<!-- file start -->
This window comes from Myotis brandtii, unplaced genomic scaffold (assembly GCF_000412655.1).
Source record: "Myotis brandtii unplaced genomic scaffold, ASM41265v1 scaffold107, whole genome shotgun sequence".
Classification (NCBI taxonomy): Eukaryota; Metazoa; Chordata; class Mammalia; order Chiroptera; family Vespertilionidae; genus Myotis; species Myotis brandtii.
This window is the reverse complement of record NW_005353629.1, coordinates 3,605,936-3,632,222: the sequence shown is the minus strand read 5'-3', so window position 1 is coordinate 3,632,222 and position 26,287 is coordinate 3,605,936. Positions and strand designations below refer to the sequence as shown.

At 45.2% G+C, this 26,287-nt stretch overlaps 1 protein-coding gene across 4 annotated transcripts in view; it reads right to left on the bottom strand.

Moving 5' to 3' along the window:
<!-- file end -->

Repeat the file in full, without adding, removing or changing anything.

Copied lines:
This window comes from Myotis brandtii, unplaced genomic scaffold (assembly GCF_000412655.1).
Source record: "Myotis brandtii unplaced genomic scaffold, ASM41265v1 scaffold107, whole genome shotgun sequence".
Classification (NCBI taxonomy): Eukaryota; Metazoa; Chordata; class Mammalia; order Chiroptera; family Vespertilionidae; genus Myotis; species Myotis brandtii.
This window is the reverse complement of record NW_005353629.1, coordinates 3,605,936-3,632,222: the sequence shown is the minus strand read 5'-3', so window position 1 is coordinate 3,632,222 and position 26,287 is coordinate 3,605,936. Positions and strand designations below refer to the sequence as shown.

At 45.2% G+C, this 26,287-nt stretch overlaps 1 protein-coding gene across 4 annotated transcripts in view; it reads right to left on the bottom strand.

Moving 5' to 3' along the window: